A Microsoft insider has come forward with an explosive story about how employees at the tech giant were engaging in a multimillion dollar bribery scheme. What’s more, blowing the whistle cost him his job.

On Friday, Yasser Elabd published an article on the whistleblower platform Lioness where he detailed what he said was widespread bribery through Microsoft's foreign contract business, particularly in the Middle East and Africa. Elabd, who said he has shared his findings with the Securities and Exchange Commission (SEC), said that the entire scheme could be worth more than $200 million in bribes and kickbacks.

In his post, Elabd said that he first identified the scheme through a strange $40,000 request to accelerate a deal in an unnamed African country, but the customer was not listed in the company's client database. He said he then brought his concerns to the architect behind the request to question why this request was not handled internally, only to be told that the partner's rate was "less expensive" for handling a pilot they were running at the time.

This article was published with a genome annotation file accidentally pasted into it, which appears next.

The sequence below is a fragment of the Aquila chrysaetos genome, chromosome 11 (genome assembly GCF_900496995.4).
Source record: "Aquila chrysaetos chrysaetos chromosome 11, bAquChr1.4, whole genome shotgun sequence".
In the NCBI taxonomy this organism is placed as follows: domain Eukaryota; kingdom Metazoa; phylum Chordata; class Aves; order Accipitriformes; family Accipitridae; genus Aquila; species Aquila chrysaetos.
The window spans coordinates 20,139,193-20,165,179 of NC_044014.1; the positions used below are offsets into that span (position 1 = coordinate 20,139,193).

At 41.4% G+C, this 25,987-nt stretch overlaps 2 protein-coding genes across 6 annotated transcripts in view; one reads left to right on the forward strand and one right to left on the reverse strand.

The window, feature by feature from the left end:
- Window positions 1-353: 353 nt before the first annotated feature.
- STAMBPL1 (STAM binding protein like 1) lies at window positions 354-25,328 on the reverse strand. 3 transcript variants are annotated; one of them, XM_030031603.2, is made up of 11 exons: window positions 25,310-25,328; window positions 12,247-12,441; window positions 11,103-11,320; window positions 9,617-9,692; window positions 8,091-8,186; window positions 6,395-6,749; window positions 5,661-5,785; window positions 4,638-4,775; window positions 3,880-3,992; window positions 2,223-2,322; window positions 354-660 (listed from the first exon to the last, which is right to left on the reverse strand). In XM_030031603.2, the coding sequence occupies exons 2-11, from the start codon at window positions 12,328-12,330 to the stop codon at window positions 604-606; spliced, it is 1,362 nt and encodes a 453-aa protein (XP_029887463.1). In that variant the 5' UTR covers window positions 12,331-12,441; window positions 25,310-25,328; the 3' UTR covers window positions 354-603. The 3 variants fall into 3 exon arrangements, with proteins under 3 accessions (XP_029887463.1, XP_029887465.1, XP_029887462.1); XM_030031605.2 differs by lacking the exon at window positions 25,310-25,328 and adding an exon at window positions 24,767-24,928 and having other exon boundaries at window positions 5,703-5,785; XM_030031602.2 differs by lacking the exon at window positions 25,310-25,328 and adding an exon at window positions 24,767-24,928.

After thwarting that purchase, Elabd said that higher-ups in the company began to push back for terminating the deal. There was no investigation into his concerns while another manager allegedly told him not to be a "blocker".

"If any of the subsidiaries in the Middle East or Africa are doing something, you have to turn your head and leave it as is. If anything happens, they will pay the price, not you," the manager said, according to Elabd.

Microsoft executives began to push back harder after Elabd continued to raise the concern. After sending an email to Microsoft CEO Satya Nadella about his treatment, a manager allegedly warned him that he “booked a one-way ticket out of Microsoft.” It is unclear if Nadella ever reacted to the concerns he raised, but it did not prevent Elabd from being fired in 2020 after learning of a wider bribery scheme in Saudi Arabia.

U.S. companies are forbidden from taking or making bribes under the Foreign Corrupt Practices Act (FCPA), but it is estimated by the World Economic Forum that up to $1 trillion is lost to bribes annually.

A Microsoft executive said that these allegations were previously addressed by the company in a statement to the Wall Street Journal. But Elabd’s allegations follow years of previous investigations that found Microsoft had violated the FCPA or paid to settle investigations into other charges.